At one of the tests with a first type of a nozzle the smoke charge was fed relatively quickly into the nozzle. Air pressure and -flow was 5-6 bars and 3.0-3.4 m3 /min, respectively.

When testing with another nozzle there was used a ratio of brass powder/sand blowing material of 1:6. Air pressure and flow was 5-6 bars and 6.0-7.3 m3 /min, respectively. The result was a smoke cloud (after finished blowing) which probably still would screen effectively against laser illumination and IR-homing

When testing with a third nozzle the mixture ratio powder/-sand was equal to 1:10. Air pressure and flow was 6-8 bars and 6.5-7.5 m3 /min, respectively.

The explanation for the greater range being achieved with the addition of grains of sand into the powder, is probably that metal powder flakes being absorbed/adhered to the grains of sand (initial velocity approx. 350 km/h) "peels" off in the air. In addition flakes being already airborne will be "sucked" along by the turbulence from following grains of sand.

The spreading of TiO2 was also treated with addition of grains of sand in the ratio 1:10.

The wind during the tests was very weak with a direction "inclined" against the emitting direction. The spreading was thus performed under relatively favourable conditions.

It is to be understood that there might also be used other compositions of active screening materials with suitable quantities of inert solid particles with good cold-flowing properties as more closely generalized and defined in the attached patent claims.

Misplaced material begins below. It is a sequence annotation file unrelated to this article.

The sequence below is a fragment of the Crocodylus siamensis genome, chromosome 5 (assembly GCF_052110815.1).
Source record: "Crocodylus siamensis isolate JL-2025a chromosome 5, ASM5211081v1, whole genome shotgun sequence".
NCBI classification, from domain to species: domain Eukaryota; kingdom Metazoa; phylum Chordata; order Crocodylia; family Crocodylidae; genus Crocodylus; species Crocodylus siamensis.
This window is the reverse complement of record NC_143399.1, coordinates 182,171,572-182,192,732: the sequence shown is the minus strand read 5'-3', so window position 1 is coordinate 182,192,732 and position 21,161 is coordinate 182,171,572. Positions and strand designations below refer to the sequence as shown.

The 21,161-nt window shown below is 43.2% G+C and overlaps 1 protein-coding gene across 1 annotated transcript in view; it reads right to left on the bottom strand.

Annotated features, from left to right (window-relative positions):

Thus a mixture of sand + brass powder will give a screening in the visible range and IR-range.

A mixture of sand + brass powder + mm-Chaff will give a screening in the visible range, IR- and mm-wave range up to 10-15 mm.

A mixture of sand + a specially developed screening material +for instance TiO2 will give a screening in the visible range, IR- and mm-wave range.

Claims (22)

I claim:
1. Device in a smoke screening system comprising: emitting means for emitting a screening smoke comprising active screening materials in the form of at least one metallic powder and a material comprising inert solid particles with good cold-flowing properties for diluting the active screening material and for improving the cold-flowing properties of the active screening material, said emitting means comprising at least one nozzle for emitting at least one spreading cloud of said screening smoke.